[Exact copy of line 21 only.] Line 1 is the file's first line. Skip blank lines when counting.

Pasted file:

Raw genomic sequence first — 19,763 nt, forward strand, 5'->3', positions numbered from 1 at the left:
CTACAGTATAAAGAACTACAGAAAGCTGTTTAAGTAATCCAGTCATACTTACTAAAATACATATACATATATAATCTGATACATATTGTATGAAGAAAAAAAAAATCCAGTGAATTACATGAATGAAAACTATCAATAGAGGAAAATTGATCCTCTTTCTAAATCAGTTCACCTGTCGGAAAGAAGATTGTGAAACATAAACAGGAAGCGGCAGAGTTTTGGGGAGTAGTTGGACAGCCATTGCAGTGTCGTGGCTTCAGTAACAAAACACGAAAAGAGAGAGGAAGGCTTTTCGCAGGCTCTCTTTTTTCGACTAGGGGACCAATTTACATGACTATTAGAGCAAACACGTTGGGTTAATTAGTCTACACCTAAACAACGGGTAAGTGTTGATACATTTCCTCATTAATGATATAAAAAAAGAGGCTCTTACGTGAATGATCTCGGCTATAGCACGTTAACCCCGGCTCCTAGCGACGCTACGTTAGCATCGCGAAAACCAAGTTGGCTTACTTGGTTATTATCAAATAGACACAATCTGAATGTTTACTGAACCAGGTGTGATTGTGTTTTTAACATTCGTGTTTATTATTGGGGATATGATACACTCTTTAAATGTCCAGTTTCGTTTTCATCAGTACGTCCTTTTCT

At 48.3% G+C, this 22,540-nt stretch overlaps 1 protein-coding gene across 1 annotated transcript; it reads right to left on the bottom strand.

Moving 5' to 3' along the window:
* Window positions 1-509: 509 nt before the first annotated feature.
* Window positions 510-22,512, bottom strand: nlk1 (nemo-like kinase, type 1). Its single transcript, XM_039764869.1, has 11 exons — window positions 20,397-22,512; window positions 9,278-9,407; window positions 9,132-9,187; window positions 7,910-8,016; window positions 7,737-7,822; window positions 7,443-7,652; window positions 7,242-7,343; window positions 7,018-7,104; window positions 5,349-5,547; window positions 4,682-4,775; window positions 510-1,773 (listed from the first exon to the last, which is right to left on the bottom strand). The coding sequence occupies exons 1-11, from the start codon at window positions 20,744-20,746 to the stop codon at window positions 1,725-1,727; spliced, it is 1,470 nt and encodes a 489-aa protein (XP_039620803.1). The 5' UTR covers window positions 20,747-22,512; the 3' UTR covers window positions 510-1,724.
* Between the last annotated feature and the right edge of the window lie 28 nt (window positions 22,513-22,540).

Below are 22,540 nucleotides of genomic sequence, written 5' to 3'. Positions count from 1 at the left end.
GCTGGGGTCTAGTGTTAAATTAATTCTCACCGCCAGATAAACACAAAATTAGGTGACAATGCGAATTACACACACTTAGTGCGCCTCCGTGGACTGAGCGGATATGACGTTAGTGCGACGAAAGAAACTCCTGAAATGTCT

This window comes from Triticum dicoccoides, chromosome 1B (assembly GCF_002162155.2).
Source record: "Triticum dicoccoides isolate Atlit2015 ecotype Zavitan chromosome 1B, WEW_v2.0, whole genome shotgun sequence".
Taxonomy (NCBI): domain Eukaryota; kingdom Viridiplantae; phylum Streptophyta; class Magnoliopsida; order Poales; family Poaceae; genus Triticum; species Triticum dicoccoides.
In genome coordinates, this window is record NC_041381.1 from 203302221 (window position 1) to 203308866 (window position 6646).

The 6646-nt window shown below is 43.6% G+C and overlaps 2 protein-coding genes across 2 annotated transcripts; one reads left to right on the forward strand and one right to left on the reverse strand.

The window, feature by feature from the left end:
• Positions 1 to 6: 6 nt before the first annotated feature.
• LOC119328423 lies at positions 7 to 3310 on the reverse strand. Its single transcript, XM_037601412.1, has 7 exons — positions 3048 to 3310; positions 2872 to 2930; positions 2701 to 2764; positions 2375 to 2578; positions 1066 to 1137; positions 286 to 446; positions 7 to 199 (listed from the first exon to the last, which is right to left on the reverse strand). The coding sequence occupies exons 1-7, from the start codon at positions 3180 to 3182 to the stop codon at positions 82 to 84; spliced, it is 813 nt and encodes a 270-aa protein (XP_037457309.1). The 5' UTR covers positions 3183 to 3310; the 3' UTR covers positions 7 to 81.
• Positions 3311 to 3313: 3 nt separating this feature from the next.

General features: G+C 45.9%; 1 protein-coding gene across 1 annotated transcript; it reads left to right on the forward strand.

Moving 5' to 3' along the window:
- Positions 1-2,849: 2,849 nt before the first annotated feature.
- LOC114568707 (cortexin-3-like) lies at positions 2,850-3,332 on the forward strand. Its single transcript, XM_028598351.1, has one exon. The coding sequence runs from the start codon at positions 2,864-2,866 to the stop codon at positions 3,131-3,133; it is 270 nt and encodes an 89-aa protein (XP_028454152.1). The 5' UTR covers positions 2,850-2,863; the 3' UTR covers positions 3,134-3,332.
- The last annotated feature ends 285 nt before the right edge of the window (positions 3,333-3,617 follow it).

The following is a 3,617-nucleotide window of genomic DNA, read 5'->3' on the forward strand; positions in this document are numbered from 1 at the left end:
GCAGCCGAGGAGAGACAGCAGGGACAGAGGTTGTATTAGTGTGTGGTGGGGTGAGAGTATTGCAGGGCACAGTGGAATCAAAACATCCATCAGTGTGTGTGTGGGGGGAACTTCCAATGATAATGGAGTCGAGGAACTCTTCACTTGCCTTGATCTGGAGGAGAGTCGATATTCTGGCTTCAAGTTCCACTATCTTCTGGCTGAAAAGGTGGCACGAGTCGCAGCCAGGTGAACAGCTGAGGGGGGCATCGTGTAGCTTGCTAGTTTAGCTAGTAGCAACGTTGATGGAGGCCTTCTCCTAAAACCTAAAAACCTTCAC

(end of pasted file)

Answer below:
- Positions 1-2,849: 2,849 nt before the first annotated feature.